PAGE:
FROM THE PASTOR
April 12, 2015
by Fr. George W. Rutler
The Risen Lord spent forty days structuring his Church and training his disciples for the work ahead of them. We may infer some of what he told them by what is recorded in the Gospel narratives and the apostolic letters. The Hebrew prophets had been part of the Resurrection drama, preparing the way even though they did not understand how their inspiration would be realized. Years after the Resurrection, Saint Peter would write of these prophets:
“The Spirit of Christ which was in them foretold the sufferings of Christ and the glories that would come after them, and they tried to find out at what time and in what circumstances all this was to be expected. It was revealed to them that the news they brought of all the things which have now been announced to you, by those who preached to you the Good News through the Holy Spirit sent from heaven, was for you and not for themselves. Even the angels long to catch a glimpse of these things.” (1 Peter 1:11-12)
The neat symmetry of God’s plan for his Church is glimpsed even in the way the Lord’s burial cloths were found meticulously folded in the empty tomb. “God is in the details,” and nothing is disordered in the way Christ orders events. He predicted the trials his Church would face in every age. There are those who find this so unnerving that they would ignore it.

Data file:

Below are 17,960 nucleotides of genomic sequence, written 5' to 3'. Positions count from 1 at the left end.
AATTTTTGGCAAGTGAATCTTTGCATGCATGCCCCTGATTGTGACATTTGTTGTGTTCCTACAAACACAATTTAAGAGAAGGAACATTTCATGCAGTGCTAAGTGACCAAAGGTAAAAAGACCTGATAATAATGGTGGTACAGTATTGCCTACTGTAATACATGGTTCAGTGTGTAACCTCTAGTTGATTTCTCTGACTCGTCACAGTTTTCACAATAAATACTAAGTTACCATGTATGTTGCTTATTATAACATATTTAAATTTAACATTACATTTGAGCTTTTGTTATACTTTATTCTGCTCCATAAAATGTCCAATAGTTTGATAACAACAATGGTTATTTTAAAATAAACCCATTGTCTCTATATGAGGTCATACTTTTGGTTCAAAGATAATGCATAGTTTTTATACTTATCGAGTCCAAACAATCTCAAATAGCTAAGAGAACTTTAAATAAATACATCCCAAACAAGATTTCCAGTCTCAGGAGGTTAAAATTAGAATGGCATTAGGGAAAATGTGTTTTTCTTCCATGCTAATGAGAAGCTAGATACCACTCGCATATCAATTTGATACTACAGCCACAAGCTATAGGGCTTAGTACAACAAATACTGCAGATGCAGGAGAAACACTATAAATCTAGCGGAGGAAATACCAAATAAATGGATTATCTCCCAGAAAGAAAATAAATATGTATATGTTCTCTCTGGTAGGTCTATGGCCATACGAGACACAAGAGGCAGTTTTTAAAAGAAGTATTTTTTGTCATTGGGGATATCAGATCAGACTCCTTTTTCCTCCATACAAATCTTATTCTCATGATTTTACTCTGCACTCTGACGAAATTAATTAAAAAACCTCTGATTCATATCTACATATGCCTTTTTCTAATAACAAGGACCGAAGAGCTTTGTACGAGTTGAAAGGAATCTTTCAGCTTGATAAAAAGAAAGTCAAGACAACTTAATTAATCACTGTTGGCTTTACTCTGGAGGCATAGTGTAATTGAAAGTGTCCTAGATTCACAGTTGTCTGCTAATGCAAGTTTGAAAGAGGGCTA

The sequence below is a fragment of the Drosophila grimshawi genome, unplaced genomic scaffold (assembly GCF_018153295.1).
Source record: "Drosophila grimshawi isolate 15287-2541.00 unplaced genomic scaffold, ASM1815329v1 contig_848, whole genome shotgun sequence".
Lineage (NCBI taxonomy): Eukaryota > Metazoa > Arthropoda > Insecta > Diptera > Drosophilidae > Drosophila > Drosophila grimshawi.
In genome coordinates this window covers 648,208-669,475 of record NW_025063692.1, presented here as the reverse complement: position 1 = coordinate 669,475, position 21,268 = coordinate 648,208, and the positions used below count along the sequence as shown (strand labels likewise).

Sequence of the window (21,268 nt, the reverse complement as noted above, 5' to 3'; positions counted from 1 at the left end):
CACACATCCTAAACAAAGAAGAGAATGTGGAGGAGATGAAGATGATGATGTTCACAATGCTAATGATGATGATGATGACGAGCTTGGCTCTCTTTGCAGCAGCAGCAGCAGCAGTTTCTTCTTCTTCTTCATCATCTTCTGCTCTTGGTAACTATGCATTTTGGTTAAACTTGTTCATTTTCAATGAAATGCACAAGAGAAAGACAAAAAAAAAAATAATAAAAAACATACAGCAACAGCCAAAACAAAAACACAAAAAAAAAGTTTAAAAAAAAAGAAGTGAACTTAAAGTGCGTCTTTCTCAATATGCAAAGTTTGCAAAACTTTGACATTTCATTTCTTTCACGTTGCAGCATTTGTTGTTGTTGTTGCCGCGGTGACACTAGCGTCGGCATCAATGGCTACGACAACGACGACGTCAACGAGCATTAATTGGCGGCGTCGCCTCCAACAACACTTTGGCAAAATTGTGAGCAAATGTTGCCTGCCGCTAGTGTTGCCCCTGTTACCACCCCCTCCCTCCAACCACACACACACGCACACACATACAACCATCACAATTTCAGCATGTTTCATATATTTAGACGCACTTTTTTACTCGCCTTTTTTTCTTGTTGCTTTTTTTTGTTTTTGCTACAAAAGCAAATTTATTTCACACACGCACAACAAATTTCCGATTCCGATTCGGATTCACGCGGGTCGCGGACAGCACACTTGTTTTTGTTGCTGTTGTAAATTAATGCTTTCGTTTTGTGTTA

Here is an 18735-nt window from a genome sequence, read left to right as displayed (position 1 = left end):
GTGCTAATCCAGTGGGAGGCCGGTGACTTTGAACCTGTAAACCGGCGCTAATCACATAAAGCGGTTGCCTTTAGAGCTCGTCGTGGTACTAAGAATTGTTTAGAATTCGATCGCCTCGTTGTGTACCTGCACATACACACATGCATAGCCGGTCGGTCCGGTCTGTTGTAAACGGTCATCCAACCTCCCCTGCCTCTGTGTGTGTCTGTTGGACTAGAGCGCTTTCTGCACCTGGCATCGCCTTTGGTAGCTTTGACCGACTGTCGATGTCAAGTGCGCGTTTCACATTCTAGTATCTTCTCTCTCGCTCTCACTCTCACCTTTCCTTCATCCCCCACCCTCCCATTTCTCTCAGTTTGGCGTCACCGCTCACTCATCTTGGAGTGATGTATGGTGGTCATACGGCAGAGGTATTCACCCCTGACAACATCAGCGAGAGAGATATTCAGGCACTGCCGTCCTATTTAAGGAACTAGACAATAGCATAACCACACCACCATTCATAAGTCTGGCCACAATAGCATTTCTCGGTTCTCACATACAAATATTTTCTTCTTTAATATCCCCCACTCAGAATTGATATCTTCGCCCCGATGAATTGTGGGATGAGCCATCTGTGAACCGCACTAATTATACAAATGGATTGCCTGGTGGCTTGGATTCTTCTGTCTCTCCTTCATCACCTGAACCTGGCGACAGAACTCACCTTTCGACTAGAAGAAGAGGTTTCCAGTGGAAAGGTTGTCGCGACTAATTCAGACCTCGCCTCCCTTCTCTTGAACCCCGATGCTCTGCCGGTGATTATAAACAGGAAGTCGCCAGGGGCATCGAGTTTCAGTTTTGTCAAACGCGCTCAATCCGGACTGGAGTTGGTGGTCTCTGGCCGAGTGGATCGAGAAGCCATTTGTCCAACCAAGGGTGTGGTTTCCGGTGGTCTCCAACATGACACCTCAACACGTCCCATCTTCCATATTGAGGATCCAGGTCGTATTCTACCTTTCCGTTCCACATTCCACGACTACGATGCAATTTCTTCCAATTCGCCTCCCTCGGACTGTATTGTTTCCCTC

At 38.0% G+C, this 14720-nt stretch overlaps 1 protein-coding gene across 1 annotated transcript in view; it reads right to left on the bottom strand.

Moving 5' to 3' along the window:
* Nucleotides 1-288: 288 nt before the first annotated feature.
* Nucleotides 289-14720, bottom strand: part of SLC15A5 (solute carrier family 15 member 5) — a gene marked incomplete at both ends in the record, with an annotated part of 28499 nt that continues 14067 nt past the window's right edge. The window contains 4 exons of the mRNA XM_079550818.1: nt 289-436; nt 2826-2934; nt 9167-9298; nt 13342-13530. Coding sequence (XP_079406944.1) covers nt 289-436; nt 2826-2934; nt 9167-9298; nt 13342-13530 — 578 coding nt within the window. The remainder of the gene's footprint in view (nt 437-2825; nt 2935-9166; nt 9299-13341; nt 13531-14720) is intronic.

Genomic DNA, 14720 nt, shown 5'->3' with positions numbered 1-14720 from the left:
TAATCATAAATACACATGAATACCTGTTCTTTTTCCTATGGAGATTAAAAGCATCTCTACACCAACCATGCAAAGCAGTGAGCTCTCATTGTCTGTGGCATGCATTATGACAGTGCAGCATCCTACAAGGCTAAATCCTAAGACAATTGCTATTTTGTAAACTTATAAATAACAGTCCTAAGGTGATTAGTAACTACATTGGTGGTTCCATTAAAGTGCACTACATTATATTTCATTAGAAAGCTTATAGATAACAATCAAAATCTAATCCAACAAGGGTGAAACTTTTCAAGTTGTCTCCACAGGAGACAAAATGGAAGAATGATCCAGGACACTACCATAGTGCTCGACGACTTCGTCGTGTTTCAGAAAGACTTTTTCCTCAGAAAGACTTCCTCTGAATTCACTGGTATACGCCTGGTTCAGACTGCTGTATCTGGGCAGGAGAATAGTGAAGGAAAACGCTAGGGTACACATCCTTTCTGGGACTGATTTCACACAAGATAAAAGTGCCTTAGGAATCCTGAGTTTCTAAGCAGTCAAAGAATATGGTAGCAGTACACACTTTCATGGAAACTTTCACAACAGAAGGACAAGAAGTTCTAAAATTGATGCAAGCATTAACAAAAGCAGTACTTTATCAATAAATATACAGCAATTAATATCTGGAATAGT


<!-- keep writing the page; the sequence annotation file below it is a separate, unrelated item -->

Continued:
One example is the way much of the “social media” and numerous political leaders downplay the persecution of Christians in many places today—and this also includes attempts to intimidate Christian witness in our own country. Recently, people foolishly (and some agitators by cynical calculation) were obsessed with what turned out to be false journalism about mayhem and raping in universities. Others, from congressmen to basketball players, spent weeks waving their raised arms in empathy with a shooting incident whose reported details proved to have been bogus. Yet there is an embarrassed silence about Christians being crucified, beheaded, stoned and shot in country after country.
At the papal ceremonies on Good Friday, the Holy Father’s preacher, Father Raniero Cantalamessa, lamented that the slaughter of Christians is taking place before “the indifference of world institutions.” He compared this with the third-century martyrs during the reign of Decius and said that those who affect indifference today “risk being Pilates who wash our hands.”
The motives of those who do not want to face the reality of the present persecutions may vary, and some may be more slothful than malicious. But the saints draw strength from knowing that the Lord knew all that would happen and promised joy for those who look to him and do not look away: “The hour is coming when whoever kills you will think he is offering service to God” (John 16:2).
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